School safety concerns raised after boy goes missing

A 5-year-old boy’s disappearance from school is raising concerns about campus security.

Although he was found safe, many want to know why no one knew he was missing until his father came to pick him up.

As KHON2 first reported Tuesday, the autistic boy was somehow able to leave Kauluwela Elementary School in Liliha and end up in Waikiki. Honolulu police found him at a bus stop on Kuhio Avenue about an hour after he was reported missing. He was not hurt.

On Wednesday, parents and caretakers of children at Kauluwela Elementary School sat on benches and stood at the edge of the playground waiting for their youngsters to come out of the school.

“I’m kind of just observing the area and making sure about the surroundings here and with the kids being safe,” said Robert Kaneakua, parent.

The school’s principal says there was a health issue for one of the students in the missing boy’s class. Fire and EMS were called to the school. There was some chaos shortly before kids were let out.

“Because the incident did happen in that same classroom. So there was some movement of students to keep everybody safe during that time,” Kauluwela Elementary School Principal Clayton Kaniau said.

Shortly after that, teachers noticed the boy missing.

“Our teachers are very versed in safety and security. We have our practice drills, we’re looking at our procedures. Are there some things we might want to change or adjust so that all our kids are safe on campus?” Principal Kaniau said.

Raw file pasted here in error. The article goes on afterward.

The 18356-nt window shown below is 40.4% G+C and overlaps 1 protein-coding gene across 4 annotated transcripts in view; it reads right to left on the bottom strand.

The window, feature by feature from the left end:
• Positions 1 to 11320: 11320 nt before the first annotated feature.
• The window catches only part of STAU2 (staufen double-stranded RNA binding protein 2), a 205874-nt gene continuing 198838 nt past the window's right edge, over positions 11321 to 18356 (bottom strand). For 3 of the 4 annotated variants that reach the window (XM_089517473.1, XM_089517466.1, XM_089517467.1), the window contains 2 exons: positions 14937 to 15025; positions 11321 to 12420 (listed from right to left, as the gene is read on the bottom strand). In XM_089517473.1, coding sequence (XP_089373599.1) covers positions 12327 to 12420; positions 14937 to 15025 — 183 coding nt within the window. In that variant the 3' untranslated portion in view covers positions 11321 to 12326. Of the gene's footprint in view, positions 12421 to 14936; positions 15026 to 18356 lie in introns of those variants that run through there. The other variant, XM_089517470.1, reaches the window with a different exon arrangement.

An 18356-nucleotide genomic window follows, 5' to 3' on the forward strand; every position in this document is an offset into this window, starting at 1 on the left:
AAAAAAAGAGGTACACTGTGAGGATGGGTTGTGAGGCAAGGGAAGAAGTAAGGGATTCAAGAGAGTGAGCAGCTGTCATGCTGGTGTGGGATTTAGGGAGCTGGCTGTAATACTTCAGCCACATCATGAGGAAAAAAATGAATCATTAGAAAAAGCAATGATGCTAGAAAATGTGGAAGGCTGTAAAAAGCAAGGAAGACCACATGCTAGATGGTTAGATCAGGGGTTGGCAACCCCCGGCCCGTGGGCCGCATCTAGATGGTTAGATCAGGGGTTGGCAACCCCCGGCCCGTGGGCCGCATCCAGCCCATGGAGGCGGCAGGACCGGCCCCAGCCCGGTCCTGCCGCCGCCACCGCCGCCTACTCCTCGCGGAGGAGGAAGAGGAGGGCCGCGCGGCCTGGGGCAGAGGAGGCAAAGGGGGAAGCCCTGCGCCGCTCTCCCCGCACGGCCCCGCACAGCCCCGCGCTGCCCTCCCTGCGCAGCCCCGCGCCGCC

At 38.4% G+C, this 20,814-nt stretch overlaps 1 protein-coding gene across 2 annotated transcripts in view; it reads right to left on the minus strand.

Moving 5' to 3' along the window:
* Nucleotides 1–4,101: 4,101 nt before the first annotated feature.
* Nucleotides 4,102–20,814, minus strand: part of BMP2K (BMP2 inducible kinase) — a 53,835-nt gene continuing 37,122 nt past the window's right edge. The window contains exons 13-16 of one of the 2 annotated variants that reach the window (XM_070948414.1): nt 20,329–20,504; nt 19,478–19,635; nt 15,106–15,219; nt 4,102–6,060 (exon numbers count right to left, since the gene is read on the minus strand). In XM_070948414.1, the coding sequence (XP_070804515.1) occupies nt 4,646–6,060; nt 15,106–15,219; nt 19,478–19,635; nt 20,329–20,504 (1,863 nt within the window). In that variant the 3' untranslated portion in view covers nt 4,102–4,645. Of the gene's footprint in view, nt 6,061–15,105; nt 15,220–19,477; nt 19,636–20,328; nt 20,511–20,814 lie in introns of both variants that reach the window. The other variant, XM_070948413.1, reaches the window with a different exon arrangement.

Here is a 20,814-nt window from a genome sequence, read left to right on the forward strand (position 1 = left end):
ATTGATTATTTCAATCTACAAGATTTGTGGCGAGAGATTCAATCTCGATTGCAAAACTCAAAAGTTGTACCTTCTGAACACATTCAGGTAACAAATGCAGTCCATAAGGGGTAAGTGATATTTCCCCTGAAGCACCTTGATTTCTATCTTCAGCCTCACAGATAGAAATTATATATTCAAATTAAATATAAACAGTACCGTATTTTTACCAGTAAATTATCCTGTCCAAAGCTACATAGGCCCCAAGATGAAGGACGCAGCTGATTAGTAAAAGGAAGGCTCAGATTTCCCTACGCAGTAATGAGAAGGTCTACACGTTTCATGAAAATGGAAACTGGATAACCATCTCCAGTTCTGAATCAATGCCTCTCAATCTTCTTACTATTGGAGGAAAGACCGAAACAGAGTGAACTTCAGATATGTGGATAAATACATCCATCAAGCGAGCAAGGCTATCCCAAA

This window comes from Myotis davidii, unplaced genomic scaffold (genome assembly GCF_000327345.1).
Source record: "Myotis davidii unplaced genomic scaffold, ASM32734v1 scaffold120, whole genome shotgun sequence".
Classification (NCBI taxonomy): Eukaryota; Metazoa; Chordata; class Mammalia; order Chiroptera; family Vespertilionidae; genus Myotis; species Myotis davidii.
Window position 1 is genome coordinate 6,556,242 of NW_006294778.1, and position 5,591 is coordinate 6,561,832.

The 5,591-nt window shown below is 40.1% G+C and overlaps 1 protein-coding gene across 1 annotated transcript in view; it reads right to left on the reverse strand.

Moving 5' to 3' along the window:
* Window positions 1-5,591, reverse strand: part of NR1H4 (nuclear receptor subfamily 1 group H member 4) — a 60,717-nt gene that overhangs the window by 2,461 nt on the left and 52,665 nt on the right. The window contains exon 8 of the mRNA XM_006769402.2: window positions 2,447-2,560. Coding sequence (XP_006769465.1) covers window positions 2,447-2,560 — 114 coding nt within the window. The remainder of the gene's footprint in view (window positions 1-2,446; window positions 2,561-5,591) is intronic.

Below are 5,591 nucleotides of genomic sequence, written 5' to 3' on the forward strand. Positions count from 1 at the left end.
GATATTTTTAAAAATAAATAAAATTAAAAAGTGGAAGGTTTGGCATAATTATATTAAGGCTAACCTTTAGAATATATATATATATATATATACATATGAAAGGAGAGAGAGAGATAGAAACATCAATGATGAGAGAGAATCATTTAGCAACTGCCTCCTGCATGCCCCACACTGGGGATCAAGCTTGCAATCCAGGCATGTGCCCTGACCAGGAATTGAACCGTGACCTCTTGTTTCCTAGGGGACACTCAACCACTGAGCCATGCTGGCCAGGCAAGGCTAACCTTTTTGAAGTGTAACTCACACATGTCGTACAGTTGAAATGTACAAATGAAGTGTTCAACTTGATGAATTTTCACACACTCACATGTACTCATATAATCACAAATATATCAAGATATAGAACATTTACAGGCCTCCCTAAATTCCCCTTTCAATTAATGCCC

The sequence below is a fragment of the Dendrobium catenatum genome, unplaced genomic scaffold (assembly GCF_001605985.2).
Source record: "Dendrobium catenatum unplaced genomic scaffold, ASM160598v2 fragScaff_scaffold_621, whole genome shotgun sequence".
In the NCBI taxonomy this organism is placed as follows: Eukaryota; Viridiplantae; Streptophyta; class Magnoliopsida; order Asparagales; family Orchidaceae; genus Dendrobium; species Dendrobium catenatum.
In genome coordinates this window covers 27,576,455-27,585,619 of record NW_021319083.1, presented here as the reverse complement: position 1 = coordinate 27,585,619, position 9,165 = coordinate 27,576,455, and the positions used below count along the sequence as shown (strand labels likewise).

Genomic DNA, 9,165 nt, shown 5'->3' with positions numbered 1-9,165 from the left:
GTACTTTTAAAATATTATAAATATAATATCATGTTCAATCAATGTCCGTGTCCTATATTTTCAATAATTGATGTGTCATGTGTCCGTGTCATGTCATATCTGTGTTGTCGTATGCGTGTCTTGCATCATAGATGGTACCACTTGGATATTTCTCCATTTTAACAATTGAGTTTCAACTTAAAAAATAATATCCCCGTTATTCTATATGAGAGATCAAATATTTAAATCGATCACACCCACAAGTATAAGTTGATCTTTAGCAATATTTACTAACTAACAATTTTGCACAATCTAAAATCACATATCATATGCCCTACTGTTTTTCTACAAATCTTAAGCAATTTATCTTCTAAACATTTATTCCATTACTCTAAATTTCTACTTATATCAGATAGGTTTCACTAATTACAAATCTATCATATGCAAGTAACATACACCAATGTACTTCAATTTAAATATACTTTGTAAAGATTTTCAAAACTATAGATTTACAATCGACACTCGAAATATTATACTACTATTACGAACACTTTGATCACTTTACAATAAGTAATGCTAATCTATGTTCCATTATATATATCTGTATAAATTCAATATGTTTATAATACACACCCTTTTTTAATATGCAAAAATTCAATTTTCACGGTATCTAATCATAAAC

We are told faculty meetings will take place across the state to make sure safety and security procedures are followed.

“We’re really fortunate to have incredible staff who go through these security procedures. However, things do happen and we want to make sure if there’s any way that we can prevent it that we’re going to do that,” Department of Education Spokesperson Donalyn Dela Cruz said.

Ultimately, teachers are responsible for the children during school hours. Because of this story, those procedures will be reviewed.

But it takes a village and that’s where grandmas like Delcie Doctorello come into play.

“When they go down that side, we yell at them, ‘Get back over here’ and they come.  They listen. We’re the bodyguards for everybody’s children,” Doctorello said.

As a rule, there are no security officers stationed at elementary schools, only at secondary schools.

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